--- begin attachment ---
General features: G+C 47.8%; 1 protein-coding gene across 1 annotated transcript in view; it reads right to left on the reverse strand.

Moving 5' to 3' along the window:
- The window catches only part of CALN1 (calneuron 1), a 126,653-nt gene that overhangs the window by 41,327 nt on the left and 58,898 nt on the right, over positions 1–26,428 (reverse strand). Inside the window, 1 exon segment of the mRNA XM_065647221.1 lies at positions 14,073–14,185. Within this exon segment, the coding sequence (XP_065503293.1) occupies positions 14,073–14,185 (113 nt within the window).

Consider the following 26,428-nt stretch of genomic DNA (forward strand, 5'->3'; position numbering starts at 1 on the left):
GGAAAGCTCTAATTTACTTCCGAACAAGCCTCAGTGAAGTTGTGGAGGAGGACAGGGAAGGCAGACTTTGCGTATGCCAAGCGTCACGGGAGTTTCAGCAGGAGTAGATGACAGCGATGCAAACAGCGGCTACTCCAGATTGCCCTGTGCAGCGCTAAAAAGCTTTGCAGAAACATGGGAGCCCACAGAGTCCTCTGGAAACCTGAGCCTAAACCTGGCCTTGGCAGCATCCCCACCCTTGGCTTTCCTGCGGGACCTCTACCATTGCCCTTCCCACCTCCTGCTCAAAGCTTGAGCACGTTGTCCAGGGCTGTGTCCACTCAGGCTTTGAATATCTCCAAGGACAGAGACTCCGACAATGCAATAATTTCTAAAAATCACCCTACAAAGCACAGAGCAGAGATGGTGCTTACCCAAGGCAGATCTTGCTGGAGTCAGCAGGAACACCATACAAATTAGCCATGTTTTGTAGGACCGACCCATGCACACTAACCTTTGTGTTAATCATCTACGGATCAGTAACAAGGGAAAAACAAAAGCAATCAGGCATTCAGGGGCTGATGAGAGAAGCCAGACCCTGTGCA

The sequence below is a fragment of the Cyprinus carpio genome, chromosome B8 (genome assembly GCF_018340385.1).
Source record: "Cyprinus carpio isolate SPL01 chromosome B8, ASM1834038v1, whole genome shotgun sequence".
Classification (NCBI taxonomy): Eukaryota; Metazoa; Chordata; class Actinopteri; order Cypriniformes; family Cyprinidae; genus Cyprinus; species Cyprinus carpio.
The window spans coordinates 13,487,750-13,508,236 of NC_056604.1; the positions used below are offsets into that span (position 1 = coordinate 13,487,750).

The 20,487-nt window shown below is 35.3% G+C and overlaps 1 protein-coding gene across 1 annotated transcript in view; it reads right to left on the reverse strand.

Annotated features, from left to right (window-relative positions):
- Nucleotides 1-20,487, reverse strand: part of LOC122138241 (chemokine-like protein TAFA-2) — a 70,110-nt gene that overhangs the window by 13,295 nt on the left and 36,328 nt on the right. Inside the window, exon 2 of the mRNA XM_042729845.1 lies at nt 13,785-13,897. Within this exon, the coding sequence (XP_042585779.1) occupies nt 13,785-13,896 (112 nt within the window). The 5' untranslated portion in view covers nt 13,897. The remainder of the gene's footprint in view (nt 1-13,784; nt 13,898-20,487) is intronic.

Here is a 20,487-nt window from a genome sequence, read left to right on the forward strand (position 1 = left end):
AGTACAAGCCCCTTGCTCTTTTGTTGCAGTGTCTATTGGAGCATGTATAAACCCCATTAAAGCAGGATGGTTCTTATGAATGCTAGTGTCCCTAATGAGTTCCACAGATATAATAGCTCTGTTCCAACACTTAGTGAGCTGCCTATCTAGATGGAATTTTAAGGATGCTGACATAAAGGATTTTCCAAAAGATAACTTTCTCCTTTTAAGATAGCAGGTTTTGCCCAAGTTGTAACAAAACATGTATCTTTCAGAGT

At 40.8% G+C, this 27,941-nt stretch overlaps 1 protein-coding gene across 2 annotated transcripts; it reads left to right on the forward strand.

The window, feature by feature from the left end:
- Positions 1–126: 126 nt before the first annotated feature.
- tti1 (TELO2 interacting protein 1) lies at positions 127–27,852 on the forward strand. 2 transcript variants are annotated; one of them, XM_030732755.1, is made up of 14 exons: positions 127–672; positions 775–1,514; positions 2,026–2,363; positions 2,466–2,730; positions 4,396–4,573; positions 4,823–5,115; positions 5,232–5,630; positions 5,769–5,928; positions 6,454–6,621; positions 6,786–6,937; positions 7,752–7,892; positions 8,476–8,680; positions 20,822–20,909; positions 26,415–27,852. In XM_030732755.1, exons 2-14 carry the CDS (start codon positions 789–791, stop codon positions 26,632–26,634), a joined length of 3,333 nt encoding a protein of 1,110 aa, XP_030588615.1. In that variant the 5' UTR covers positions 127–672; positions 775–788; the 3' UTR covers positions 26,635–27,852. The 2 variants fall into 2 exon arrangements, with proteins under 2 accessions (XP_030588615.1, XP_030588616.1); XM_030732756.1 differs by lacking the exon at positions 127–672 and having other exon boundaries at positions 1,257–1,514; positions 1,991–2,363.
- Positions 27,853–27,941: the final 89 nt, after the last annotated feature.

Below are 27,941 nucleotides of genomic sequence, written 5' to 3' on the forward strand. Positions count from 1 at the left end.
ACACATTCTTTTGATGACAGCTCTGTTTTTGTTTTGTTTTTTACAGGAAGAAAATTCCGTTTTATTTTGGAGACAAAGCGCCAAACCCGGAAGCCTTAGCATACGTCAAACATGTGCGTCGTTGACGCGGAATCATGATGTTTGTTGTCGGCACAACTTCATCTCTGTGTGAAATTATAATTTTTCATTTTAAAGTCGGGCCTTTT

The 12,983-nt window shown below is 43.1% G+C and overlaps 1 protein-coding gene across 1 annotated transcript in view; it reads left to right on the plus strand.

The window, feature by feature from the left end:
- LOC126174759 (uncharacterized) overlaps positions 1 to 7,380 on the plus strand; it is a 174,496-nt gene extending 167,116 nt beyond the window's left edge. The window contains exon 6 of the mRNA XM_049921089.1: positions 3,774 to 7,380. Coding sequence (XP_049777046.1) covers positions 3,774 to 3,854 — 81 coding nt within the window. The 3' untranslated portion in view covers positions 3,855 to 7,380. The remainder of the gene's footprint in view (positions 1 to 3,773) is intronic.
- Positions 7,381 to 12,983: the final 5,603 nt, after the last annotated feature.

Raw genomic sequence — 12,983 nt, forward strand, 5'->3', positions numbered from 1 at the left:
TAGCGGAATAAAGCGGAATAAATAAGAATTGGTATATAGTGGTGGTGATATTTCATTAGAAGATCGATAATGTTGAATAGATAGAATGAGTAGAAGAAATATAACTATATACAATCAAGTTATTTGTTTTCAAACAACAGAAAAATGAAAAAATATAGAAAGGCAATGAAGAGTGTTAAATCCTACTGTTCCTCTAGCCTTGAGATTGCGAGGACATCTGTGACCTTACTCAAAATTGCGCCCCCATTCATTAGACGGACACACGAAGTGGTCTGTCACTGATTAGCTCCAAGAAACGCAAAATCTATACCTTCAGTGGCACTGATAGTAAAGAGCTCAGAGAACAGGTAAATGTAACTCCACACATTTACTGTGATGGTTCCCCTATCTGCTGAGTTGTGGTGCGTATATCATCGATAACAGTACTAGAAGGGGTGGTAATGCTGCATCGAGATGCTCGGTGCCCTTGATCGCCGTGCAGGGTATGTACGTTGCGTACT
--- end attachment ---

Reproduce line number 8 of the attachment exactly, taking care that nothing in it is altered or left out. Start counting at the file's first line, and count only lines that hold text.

Classification (NCBI taxonomy): Eukaryota; Metazoa; Chordata; class Actinopteri; order Cypriniformes; family Cyprinidae; genus Cyprinus; species Cyprinus carpio.